The Struggle to stay

West Virginia Morning
West Virginia Public Broadcasting

On West Virginia Morning, we’ll hear again from 20 year old Colt Brogan of Lincoln County and hear more of his story on the struggle to stay.

That’s on West Virginia Morning from West Virginia Public Broadcasting – telling West Virginia’s story.

Roxy Todd

20-year-old Colt Brogan always found it easy to make fairly good grades in school. As a kid, he’d dreamed of being an architect. But that changed. Around the time when he was a junior in high school, Colt decided college wasn’t for him.

“It felt too unpredictable. I thought, dealing drugs is safer than going to college. That’s the God’s honest truth,” says Colt.

On this week's Front Porch podcast - we discuss the Struggle to Stay in Appalachia. It's a long-time obsession in our region, and also a new project of Inside Appalachia and West Virginia Public Broadcasting.

West Virginia Morning
West Virginia Public Broadcasting

On West Virginia Morning, we’ll hear the first in our series “The Struggle to Stay” with a profile of a young Lincoln County man and learn his story about choosing to stay home and make his living here.

That’s on West Virginia Morning from West Virginia Public Broadcasting – telling West Virginia’s story.

West Virginia Morning
West Virginia Public Broadcasting

On West Virginia Morning, host Beth Vorhees talks with producer Roxy Todd about the upcoming series of reports called “The Struggle to Stay” which profiles West Virginians who are considering whether to stay here or leave and Judith Owen is along with our Mountain Stage song of the week.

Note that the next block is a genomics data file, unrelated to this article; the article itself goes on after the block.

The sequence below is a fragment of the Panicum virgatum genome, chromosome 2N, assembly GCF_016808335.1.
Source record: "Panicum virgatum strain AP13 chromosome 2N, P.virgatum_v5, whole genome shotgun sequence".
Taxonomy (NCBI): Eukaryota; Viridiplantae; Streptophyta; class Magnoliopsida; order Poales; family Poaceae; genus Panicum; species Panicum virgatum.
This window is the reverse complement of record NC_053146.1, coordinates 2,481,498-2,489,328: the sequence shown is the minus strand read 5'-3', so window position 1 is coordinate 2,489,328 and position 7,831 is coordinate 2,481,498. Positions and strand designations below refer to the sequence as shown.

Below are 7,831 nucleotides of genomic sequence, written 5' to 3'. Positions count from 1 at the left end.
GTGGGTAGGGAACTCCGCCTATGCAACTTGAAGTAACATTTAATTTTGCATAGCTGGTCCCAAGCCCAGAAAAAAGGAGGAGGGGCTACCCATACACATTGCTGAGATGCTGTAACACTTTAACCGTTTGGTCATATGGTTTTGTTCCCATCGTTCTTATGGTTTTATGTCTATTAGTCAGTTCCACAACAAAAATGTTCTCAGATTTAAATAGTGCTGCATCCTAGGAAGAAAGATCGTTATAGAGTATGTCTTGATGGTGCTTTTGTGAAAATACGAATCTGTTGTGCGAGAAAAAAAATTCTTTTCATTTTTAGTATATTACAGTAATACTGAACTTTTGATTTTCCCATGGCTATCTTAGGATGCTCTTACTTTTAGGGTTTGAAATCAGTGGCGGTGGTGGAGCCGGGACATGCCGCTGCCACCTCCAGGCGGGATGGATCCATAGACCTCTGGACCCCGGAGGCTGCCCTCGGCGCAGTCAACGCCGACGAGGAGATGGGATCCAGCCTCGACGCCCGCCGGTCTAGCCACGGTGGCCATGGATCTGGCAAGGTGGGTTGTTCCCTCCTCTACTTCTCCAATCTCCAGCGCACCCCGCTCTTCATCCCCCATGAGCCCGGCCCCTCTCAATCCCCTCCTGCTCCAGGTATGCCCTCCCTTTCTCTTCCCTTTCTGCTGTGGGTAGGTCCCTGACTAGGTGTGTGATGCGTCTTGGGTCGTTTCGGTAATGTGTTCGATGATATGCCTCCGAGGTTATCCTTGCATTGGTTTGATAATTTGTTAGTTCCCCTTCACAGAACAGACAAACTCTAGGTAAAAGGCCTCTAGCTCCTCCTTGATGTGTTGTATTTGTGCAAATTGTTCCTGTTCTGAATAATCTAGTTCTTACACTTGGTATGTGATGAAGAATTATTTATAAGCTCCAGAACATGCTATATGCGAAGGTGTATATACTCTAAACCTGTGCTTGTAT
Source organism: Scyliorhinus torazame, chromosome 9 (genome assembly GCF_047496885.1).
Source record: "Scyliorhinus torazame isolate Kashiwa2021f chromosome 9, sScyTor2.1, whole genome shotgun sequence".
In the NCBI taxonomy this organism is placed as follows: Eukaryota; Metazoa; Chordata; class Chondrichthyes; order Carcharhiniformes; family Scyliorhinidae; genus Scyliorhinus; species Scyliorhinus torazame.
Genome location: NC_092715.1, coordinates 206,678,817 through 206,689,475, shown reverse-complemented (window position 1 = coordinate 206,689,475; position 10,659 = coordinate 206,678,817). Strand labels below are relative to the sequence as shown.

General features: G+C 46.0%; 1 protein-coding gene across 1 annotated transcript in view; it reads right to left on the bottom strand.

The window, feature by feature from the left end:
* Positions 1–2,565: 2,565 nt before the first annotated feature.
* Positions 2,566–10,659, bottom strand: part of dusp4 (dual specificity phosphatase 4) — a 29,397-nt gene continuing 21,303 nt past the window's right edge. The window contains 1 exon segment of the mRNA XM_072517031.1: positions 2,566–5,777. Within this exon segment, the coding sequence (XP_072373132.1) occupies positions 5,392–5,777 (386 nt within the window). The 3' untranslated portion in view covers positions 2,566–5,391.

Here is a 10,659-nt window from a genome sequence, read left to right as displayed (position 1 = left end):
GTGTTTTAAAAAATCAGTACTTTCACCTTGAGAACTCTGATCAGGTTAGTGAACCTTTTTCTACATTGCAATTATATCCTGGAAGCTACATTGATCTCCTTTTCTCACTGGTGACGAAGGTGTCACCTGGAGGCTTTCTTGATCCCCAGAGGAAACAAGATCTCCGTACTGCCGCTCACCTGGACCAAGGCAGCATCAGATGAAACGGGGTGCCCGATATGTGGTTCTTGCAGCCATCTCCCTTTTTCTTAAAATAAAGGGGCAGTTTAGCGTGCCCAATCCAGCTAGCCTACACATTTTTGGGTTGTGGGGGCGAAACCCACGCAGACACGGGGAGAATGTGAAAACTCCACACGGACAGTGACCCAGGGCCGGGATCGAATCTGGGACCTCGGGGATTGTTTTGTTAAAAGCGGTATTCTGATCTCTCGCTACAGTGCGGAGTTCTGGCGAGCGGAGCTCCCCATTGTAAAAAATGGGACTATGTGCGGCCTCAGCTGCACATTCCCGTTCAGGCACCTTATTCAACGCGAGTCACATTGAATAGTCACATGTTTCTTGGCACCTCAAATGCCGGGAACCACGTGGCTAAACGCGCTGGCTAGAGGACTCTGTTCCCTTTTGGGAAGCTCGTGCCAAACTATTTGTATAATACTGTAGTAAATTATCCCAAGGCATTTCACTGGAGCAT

That’s on West Virginia Morning from West Virginia Public Broadcasting – telling West Virginia’s story.

Roxy Todd/ WVPB

In high school, Colt planned on joining the Army, or maybe working for a  construction company, anything except working to avoid working in the coal mines, A lot of families in his community have worked as miners.. When he was in high school, he saw many miners lose their jobs- including his stepfather. Despite the economic challenges, he wants to stay in West Virginia to be close to his family, especially his 7-year-old brother, River. It’s been a struggle for Colt to find a way to stay in West Virginia. 

Can the West Virginia Legislature balance the state budget?

The constitution requires it, but that answer remains very much in doubt as we record this week's Front Porch Podcast.

A team of journalists from West Virginia Public Broadcasting have been selected to attend NPR’s first-ever Audio Storytelling Workshop.

The Audio Storytelling Workshop is where public media creators will bring their ideas to D.C. for three days of planning, training and collaborating.

WVPB’s project will focus on the economic crisis facing West Virginia and the decision by families here to stay or go. The team includes Roxy Todd (Reporter and Producer for Inside Appalachia), Glynis Board (Reporter) and Crystal Collins (Digital Editor/Producer).

It can be hard to live in West Virginia - especially now. Hear us discuss why we stay, despite the struggle.

Also, a retiring lawmaker recites a moving poem about living in flyover country, in response to a degrading tweet from Daily Show host Trevor Noah.